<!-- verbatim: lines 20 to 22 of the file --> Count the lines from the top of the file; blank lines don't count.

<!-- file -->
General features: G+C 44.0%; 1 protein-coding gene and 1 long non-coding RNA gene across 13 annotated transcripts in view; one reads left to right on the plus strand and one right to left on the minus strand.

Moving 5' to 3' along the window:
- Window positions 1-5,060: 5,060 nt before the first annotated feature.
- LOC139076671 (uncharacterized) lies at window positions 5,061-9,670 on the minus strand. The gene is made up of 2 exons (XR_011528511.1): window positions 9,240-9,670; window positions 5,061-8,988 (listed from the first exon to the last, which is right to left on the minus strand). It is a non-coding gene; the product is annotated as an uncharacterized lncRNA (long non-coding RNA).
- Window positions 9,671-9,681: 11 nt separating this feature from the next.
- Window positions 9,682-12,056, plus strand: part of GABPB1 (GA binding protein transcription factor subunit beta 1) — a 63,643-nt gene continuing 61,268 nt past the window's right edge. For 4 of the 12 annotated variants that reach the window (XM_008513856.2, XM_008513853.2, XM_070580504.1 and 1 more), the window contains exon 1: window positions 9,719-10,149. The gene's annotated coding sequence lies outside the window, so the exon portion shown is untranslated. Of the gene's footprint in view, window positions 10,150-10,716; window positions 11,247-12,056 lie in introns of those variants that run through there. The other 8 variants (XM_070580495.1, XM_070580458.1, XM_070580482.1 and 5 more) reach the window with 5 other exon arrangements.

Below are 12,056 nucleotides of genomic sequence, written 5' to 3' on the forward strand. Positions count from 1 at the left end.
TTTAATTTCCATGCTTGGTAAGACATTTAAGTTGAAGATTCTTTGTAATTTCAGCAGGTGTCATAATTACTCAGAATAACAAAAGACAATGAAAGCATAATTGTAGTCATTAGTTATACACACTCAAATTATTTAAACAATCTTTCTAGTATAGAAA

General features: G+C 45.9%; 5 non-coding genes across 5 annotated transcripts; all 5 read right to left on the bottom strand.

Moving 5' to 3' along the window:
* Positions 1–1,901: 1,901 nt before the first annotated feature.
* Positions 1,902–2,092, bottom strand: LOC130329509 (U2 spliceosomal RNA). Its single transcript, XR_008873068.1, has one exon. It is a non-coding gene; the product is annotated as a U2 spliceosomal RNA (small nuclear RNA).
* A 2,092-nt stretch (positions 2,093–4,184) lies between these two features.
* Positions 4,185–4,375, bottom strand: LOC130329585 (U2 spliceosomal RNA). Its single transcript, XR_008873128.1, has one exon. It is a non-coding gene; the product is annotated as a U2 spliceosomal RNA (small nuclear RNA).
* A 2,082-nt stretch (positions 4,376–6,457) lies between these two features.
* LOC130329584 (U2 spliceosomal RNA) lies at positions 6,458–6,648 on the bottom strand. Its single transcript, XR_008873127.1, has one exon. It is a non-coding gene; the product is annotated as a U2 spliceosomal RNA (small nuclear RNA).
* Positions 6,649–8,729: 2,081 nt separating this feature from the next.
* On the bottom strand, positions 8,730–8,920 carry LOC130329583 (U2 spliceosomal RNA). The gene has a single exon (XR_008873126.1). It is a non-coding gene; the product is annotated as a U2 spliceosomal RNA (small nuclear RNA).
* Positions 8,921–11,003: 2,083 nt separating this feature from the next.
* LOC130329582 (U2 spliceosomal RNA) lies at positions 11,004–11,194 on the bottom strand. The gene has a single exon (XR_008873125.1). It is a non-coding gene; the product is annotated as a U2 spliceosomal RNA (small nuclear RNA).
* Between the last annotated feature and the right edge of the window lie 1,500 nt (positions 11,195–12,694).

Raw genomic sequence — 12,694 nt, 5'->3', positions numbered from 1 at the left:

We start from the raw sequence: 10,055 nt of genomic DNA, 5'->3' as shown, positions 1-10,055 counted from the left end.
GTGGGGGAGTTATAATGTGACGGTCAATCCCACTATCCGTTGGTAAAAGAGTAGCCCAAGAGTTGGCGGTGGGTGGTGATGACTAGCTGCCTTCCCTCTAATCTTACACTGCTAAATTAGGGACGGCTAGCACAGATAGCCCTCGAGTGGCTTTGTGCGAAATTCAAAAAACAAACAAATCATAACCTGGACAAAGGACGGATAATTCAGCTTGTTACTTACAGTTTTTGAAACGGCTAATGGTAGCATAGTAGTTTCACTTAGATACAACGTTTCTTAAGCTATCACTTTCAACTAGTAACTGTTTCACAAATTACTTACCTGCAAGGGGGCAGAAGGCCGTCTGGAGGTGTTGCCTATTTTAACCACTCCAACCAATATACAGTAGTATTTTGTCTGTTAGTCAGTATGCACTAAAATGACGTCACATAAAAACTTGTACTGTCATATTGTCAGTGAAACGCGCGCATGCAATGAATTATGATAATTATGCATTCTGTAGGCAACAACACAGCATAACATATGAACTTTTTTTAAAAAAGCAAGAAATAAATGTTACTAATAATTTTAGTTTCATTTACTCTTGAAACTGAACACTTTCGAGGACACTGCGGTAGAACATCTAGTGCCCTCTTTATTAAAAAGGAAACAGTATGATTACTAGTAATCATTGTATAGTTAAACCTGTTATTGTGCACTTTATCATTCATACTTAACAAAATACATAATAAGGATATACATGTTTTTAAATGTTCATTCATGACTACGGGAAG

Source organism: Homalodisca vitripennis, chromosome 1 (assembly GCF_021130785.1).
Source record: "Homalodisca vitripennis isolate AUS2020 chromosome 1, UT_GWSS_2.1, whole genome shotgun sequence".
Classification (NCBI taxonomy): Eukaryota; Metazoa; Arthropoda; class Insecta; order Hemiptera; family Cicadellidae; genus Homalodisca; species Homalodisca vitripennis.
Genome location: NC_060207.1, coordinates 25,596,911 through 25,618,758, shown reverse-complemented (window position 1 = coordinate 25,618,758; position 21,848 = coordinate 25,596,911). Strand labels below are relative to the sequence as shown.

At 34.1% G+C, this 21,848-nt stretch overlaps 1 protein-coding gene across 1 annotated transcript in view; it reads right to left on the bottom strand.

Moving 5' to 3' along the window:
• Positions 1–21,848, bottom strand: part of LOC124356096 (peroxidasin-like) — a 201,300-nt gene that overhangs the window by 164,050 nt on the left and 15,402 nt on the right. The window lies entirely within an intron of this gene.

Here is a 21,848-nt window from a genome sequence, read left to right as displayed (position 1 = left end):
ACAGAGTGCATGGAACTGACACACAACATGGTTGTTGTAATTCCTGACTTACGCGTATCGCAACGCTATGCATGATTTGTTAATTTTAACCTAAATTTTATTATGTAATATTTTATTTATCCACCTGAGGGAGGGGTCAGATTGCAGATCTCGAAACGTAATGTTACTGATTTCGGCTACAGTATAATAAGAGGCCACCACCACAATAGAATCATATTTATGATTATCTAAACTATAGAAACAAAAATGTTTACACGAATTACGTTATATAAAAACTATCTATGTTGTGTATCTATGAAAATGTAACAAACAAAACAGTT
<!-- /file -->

* LOC130329582 (U2 spliceosomal RNA) lies at positions 11,004–11,194 on the bottom strand. The gene has a single exon (XR_008873125.1). It is a non-coding gene; the product is annotated as a U2 spliceosomal RNA (small nuclear RNA).
* Between the last annotated feature and the right edge of the window lie 1,500 nt (positions 11,195–12,694).

Raw genomic sequence — 12,694 nt, 5'->3', positions numbered from 1 at the left: